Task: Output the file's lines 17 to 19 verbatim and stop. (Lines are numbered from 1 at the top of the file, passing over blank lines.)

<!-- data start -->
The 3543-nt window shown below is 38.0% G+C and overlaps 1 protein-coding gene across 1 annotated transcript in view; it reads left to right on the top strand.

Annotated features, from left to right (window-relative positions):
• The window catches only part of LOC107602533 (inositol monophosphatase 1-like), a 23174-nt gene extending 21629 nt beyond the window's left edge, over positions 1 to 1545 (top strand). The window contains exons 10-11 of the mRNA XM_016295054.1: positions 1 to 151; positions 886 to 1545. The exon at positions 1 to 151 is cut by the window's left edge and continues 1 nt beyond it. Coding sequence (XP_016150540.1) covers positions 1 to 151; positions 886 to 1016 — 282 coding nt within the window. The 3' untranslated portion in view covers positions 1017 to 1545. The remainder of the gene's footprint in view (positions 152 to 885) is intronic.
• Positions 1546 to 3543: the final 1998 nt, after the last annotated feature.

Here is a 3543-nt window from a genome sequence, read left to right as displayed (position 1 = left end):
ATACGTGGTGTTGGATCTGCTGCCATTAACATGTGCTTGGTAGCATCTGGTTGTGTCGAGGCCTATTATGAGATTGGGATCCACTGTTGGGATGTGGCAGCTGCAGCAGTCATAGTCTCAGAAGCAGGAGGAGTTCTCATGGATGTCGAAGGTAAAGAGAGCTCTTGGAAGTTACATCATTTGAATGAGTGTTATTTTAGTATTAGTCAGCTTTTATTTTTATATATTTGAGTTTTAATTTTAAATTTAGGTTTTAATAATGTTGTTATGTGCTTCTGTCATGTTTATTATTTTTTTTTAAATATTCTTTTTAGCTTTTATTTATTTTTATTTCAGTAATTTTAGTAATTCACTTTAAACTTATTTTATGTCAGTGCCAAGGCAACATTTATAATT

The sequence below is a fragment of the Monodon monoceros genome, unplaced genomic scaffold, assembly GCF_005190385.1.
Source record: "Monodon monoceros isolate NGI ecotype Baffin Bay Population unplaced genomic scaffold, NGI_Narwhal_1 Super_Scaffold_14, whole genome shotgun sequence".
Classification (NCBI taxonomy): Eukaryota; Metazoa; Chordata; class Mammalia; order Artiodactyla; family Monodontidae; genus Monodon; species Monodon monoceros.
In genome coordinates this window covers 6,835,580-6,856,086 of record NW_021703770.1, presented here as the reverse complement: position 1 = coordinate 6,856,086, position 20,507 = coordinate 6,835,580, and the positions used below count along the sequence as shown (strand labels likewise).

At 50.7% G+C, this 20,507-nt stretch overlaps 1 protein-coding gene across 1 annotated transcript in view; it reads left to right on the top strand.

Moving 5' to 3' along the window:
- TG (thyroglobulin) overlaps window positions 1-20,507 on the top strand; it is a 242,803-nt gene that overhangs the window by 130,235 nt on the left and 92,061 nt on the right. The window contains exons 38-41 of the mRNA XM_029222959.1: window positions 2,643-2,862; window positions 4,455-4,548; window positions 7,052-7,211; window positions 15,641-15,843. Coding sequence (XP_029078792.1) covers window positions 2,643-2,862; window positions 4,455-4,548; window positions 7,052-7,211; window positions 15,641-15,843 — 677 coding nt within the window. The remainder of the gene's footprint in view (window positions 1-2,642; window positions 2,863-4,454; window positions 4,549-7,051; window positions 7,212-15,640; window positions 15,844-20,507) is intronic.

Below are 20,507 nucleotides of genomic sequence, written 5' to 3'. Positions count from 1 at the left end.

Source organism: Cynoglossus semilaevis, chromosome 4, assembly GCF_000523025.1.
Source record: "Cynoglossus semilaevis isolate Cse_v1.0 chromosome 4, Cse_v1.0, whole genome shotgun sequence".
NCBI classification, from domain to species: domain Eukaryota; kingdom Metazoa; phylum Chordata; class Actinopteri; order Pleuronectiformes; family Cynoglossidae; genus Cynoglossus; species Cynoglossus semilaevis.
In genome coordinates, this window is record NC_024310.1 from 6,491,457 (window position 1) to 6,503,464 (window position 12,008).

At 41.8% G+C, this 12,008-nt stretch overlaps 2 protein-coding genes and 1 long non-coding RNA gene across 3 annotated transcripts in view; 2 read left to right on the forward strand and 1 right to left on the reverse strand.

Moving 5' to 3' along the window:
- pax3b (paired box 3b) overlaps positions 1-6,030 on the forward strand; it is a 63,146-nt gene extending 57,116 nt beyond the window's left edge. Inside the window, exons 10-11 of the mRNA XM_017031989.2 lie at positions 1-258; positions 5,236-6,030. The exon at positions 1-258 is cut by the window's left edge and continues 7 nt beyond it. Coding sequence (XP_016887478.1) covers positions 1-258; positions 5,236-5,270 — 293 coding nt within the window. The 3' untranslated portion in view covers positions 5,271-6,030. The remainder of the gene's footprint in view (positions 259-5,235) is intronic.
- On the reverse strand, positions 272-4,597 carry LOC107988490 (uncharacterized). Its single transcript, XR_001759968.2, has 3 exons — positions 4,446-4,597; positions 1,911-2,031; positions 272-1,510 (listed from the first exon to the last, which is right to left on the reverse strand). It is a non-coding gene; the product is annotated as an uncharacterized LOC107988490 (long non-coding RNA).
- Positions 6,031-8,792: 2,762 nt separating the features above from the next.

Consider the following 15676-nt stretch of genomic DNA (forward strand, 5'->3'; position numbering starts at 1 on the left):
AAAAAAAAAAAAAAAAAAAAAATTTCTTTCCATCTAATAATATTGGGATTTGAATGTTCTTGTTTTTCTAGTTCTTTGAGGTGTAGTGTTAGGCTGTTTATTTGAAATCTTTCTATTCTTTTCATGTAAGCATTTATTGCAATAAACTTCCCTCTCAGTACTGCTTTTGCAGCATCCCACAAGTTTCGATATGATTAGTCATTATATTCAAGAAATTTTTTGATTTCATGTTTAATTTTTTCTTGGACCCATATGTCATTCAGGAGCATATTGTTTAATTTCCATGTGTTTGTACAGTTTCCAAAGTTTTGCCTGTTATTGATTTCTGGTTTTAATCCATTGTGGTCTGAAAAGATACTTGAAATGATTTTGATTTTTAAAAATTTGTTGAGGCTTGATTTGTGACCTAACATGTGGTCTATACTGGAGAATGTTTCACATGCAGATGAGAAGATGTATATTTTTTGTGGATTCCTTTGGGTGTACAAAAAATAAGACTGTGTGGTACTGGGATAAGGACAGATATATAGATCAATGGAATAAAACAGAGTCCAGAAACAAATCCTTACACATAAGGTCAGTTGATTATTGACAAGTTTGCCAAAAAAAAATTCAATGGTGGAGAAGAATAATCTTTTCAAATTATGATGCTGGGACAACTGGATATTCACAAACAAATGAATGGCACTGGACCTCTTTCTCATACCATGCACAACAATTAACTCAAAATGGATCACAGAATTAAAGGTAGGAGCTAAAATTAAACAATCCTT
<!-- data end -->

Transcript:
NCBI classification, from domain to species: domain Eukaryota; kingdom Metazoa; phylum Chordata; class Actinopteri; order Pleuronectiformes; family Cynoglossidae; genus Cynoglossus; species Cynoglossus semilaevis.
In genome coordinates, this window is record NC_024310.1 from 6,491,457 (window position 1) to 6,503,464 (window position 12,008).

At 41.8% G+C, this 12,008-nt stretch overlaps 2 protein-coding genes and 1 long non-coding RNA gene across 3 annotated transcripts in view; 2 read left to right on the forward strand and 1 right to left on the reverse strand.